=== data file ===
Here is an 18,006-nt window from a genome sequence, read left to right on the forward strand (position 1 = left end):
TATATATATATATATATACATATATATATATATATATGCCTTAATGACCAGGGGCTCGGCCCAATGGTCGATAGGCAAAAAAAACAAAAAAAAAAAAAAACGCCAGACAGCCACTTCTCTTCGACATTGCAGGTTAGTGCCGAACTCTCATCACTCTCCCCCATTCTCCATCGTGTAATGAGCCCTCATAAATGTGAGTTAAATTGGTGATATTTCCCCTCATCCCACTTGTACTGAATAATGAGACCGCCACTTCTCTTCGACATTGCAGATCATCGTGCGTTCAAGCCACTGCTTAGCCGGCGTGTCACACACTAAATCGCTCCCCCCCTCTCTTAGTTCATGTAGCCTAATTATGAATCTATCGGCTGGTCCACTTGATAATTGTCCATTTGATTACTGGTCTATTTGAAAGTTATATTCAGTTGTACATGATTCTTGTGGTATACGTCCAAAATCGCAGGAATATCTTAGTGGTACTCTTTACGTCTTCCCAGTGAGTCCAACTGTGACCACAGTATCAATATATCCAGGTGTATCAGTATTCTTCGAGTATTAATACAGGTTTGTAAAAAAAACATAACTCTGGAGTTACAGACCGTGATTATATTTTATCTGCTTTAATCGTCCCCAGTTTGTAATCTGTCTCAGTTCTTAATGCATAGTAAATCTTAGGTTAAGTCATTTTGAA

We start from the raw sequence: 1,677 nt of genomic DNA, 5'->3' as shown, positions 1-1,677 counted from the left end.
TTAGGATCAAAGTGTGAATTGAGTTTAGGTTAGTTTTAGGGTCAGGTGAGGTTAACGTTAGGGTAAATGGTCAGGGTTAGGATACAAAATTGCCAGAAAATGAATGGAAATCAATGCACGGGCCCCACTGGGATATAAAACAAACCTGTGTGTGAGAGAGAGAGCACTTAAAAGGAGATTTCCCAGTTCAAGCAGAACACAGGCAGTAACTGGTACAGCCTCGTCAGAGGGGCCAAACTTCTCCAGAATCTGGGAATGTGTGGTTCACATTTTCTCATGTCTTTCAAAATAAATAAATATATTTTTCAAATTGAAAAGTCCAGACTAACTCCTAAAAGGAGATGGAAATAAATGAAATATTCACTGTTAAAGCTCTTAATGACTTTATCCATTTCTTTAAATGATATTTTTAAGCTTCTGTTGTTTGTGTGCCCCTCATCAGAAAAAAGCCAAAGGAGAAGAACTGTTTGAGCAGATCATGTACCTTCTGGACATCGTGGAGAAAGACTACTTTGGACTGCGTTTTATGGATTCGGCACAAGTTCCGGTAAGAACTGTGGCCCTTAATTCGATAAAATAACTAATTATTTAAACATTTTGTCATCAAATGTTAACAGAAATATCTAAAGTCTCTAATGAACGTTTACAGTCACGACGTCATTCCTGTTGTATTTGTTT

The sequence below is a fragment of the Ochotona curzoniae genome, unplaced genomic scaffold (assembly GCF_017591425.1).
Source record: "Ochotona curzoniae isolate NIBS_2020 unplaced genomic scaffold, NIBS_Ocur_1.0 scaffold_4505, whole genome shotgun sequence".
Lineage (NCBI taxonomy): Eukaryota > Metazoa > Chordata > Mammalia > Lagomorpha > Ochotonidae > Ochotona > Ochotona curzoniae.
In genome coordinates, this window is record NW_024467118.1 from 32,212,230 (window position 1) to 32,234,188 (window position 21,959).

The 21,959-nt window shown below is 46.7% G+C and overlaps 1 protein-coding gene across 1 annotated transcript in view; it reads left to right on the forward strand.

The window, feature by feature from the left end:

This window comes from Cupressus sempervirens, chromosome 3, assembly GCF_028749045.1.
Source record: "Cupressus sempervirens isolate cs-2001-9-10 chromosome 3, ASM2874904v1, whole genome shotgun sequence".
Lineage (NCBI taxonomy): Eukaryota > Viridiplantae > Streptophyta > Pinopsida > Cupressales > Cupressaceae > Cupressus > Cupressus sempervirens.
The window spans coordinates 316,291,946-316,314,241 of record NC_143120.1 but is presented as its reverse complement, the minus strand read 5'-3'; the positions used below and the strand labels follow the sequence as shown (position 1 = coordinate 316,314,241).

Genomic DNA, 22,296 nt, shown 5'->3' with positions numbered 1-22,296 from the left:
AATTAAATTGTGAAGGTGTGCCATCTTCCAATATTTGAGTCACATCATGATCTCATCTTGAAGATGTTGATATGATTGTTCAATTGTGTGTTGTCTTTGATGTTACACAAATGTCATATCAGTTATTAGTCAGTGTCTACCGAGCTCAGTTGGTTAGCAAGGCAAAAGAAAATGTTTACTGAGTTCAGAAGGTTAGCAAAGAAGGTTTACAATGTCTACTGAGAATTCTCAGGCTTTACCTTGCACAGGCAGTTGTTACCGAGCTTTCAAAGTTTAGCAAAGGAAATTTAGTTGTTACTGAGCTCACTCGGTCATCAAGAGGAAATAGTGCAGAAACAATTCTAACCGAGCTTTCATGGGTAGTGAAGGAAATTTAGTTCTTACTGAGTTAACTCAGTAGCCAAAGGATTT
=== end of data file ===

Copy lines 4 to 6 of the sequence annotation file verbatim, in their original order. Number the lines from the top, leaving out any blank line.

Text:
TTAGGATCAAAGTGTGAATTGAGTTTAGGTTAGTTTTAGGGTCAGGTGAGGTTAACGTTAGGGTAAATGGTCAGGGTTAGGATACAAAATTGCCAGAAAATGAATGGAAATCAATGCACGGGCCCCACTGGGATATAAAACAAACCTGTGTGTGAGAGAGAGAGCACTTAAAAGGAGATTTCCCAGTTCAAGCAGAACACAGGCAGTAACTGGTACAGCCTCGTCAGAGGGGCCAAACTTCTCCAGAATCTGGGAATGTGTGGTTCACATTTTCTCATGTCTTTCAAAATAAATAAATATATTTTTCAAATTGAAAAGTCCAGACTAACTCCTAAAAGGAGATGGAAATAAATGAAATATTCACTGTTAAAGCTCTTAATGACTTTATCCATTTCTTTAAATGATATTTTTAAGCTTCTGTTGTTTGTGTGCCCCTCATCAGAAAAAAGCCAAAGGAGAAGAACTGTTTGAGCAGATCATGTACCTTCTGGACATCGTGGAGAAAGACTACTTTGGACTGCGTTTTATGGATTCGGCACAAGTTCCGGTAAGAACTGTGGCCCTTAATTCGATAAAATAACTAATTATTTAAACATTTTGTCATCAAATGTTAACAGAAATATCTAAAGTCTCTAATGAACGTTTACAGTCACGACGTCATTCCTGTTGTATTTGTTT

The sequence below is a fragment of the Ochotona curzoniae genome, unplaced genomic scaffold (assembly GCF_017591425.1).
Source record: "Ochotona curzoniae isolate NIBS_2020 unplaced genomic scaffold, NIBS_Ocur_1.0 scaffold_4505, whole genome shotgun sequence".